Maintenance. We are currently updating the site. Please check back shortly
Members login
  • TrustLaw
  • Members Portal
Subscribe Donate

Tunisian coalition party backs idea of technocrat cabinet

Source: Thomson Reuters Foundation - Tue, 12 Feb 2013 11:52 GMT
Author: Reuters
Tweet Recommend Google + LinkedIn Email Print
Leave us a comment

TUNIS, Feb 12 (Reuters) - A secular party in Tunisia's Islamist-led ruling coalition on Tuesday threw its weight behind Prime Minister Hamadi Jebali's proposal to form a technocrat cabinet after the killing of a leftist opposition politician.

The assassination of Chokri Belaid last Wednesday sent political shock waves through Tunisia, the cradle of revolts that rippled across the Arab world two years ago.

"Ettakatol approves the government of technocrats proposed by Jebali," Mustapha Ben Jaafar, the party's secretary-general and the president of Tunisia's National Constituent Assembly, told a news conference.

"Ettakatol believes that everything changed after Belaid's assassination," he said, adding that the resignations of the party's ministers were at the prime minister's disposal.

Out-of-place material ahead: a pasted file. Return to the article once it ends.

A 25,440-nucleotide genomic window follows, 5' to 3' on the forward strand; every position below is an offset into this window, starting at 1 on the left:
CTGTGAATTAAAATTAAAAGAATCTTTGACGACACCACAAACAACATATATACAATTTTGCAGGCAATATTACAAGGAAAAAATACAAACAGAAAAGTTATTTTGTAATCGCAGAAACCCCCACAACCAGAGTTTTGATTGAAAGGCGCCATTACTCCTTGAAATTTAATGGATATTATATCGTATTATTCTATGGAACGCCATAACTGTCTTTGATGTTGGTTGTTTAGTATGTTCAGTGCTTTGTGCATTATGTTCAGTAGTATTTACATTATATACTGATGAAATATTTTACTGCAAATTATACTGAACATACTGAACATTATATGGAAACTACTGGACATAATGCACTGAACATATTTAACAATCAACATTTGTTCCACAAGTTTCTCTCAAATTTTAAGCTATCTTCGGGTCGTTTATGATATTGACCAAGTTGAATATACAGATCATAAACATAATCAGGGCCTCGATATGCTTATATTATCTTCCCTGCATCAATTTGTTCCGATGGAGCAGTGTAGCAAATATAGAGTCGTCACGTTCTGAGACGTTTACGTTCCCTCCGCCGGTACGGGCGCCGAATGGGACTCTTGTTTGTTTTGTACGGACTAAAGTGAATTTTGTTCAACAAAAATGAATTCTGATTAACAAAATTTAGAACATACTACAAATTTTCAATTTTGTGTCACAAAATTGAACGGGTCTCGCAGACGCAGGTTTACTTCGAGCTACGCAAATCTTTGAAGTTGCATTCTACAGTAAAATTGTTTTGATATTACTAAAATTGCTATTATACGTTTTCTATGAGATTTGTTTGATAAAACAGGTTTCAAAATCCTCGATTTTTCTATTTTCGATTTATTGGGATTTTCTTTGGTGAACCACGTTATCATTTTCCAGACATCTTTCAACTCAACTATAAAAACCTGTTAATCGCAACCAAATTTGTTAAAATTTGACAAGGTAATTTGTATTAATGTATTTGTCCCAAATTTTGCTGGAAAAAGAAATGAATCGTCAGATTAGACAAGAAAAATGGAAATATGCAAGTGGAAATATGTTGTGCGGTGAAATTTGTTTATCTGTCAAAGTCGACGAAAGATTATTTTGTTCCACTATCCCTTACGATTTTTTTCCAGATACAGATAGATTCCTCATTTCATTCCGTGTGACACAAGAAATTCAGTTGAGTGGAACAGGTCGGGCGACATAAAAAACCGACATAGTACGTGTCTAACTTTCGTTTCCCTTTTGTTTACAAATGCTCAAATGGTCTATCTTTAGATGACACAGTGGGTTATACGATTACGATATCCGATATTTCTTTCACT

Acting on his own initiative, Jebali announced he would set up an apolitical cabinet of technocrats following Belaid's killing, an idea that ran into strong opposition from within his own Ennahda party. Talks on the plan are still under way.

Ettakatol, one of two non-Islamist parties in a coalition government led by the Islamist Ennahda party since December 2011, had not previously stated its position on Jebali's plan.

Ben Jaafar urged Ennahda to support Jebali's proposal for a neutral government to prepare for the next elections, saying Tunisia's transition to democracy was at stake.

"If this Tunisian experiment fails, no Arab experiment will succeed," he said, calling for national unity and reconciliation.

A secular party led by interim President Moncef Marzouki, the Congress for the Republic, said on Monday it had reversed its decision to quit the government to allow for more talks.

Belaid's assassination, the first of its kind in Tunisia for decades, has worsened a political crisis, widening rifts between the dominant Islamist Ennahda party and its secular-minded foes. (Reporting by Tarek Amara; Writing by Alistair Lyon; Editing by Mark Potter)

We welcome comments that advance the story through relevant opinion, anecdotes, links and data. If you see a comment that you believe is irrelevant or inappropriate, you can flag it to our editors by using the report abuse links. Views expressed in the comments do not represent those of the Thomson Reuters Foundation. For more information see our Acceptable Use Policy.

comments powered by Disqus
Most Popular
LATEST SLIDESHOW

Latest slideshow

See allSee all
FEATURED JOBS
Featured jobs